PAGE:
In an effort to connect more with my readers and keep up with all the conversations and jokes that come up online, I made a twitter account. And then I got scared and abandoned it for a month. But that's not the point. I'm doing this now! I'm new to twitter, so I'm not quite … Continue reading I just joined Twitter!
Hibiscus is a beautiful and colourful cookbook filled with Nigerian-inspired dishes. I say Nigerian-inspired because the dishes are based on traditional Nigerian food and ingredients, but feature unconventional methods and spices, to offer a unique experience, and cater to a Western (British) audience. I was a little shocked by some of the dishes featured in … Continue reading What I Learnt | Hibiscus by Lopè Ariyo
La Bastarda tells the African queer story from a different perspective. It features lesbian and gay characters in a very traditional village in Equatorial Guinea. The main character, Okomo, grapples her feelings about her father's abandonment, and what it means to be a 'bastard', a woman, and a lesbian, in a society that values none. … Continue reading Thoughts On | La Bastarda by Trifonia Melibea Obono
“The family is like the forest: if you are outside it is dense; if you are inside you see that each tree has its own position.” This quote captures some of my feelings after reading Homegoing. I have a large family and we're all pretty close. Whenever I talk to my friends about a family member, … Continue reading Thoughts on | Homegoing by Yaa Gyasi
How to Be a Bawse is Lilly Singh's guide to working harder and conquering life, rather than just going through the motions and surviving. The spelling of 'bawse' is intentional to characterize "someone who excels in both personal and professional settings". The lessons are peppered with Lilly's life experiences, and the book has prompts and … Continue reading What I Learnt | How to Be a Bawse by Lilly Singh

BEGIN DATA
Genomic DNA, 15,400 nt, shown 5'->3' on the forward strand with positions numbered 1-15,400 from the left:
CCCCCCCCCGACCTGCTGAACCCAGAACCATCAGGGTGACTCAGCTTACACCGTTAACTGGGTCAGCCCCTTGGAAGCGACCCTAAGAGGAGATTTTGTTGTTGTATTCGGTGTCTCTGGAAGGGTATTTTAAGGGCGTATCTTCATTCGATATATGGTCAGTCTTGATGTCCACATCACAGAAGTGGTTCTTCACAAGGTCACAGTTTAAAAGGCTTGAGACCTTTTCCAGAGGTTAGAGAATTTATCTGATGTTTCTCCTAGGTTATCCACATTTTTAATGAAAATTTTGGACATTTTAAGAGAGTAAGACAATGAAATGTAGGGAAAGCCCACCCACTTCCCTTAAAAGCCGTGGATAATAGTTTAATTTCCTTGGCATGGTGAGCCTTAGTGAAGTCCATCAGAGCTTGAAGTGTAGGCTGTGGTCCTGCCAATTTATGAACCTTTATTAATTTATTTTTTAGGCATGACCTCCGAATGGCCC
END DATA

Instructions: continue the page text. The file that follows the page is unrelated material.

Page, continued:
Second Class Citizen tells the story of Adah Ofili, a Nigerian woman born in Lagos during World War II. The story begins with Adah's childhood, dealing with her father's death and her determination to be educated, and describes her adulthood in London, married to Francis, an abusive and unambitious (some might say lazy) husband. The … Continue reading Thoughts On | Second Class Citizen by Buchi Emecheta
“Sometimes I think we have children because we want to leave behind someone who can explain who we are to the world when we are gone.” This quote in Chapter 17 of the book sums up Yejide’s whole quest for motherhood Goodreads summary: Yejide and Akin have been married since they met and fell in … Continue reading Thoughts on| Stay With Me by Ayobami Adebayo